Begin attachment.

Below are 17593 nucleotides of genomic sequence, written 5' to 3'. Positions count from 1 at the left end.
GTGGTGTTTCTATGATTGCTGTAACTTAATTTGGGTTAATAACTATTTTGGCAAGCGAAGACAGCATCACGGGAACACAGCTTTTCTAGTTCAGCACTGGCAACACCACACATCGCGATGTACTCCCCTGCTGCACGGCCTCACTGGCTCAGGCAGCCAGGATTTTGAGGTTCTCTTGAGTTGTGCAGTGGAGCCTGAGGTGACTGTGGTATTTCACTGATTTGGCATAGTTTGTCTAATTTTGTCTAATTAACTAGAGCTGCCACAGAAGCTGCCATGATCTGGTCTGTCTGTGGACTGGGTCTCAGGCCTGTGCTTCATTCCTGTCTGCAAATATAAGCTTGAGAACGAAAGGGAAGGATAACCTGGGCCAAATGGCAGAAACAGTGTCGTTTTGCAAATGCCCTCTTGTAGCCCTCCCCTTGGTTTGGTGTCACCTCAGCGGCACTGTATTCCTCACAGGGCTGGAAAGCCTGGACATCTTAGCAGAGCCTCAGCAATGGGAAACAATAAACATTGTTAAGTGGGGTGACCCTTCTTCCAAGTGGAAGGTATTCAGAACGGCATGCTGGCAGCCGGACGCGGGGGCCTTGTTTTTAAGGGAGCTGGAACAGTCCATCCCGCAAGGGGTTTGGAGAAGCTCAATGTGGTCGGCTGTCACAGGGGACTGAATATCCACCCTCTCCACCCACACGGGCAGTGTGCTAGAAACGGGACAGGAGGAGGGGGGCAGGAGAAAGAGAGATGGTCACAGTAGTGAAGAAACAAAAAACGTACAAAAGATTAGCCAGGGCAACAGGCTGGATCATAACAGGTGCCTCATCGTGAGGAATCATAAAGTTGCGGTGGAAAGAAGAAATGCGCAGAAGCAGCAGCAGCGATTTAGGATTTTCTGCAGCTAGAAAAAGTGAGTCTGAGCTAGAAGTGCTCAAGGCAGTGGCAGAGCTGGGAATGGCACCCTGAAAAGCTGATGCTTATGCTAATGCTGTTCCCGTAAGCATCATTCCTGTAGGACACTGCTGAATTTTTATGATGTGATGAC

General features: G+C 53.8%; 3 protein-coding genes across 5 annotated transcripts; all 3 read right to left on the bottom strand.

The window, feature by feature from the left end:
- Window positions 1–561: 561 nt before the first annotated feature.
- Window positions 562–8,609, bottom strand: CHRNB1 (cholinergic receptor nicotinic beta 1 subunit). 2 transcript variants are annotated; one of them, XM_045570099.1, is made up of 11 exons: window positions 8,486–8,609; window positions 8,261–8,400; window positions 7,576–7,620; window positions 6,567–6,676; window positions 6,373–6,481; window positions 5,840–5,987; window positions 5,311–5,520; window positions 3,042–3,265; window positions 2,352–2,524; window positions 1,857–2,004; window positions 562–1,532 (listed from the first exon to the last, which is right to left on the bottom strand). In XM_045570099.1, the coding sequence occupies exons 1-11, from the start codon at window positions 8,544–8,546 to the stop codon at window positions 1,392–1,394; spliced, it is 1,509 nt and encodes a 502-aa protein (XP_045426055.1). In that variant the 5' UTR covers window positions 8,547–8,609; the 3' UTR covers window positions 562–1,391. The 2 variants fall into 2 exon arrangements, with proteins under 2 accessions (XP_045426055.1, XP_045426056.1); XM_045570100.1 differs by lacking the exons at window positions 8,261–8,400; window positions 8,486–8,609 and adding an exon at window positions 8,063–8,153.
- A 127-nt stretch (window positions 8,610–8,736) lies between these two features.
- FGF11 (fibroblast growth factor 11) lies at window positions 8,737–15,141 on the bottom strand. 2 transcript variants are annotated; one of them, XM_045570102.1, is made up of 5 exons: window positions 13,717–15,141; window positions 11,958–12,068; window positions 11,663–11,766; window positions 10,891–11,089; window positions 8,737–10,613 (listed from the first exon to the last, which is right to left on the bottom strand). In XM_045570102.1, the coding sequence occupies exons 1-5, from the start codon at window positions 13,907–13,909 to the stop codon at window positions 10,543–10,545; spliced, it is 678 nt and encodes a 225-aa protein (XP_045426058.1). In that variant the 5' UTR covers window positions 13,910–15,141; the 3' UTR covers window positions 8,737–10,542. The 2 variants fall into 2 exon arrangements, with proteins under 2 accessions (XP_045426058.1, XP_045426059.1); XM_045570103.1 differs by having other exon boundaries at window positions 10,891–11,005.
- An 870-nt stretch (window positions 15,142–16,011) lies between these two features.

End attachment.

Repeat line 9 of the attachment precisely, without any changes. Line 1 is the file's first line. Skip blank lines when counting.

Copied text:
- An 870-nt stretch (window positions 15,142–16,011) lies between these two features.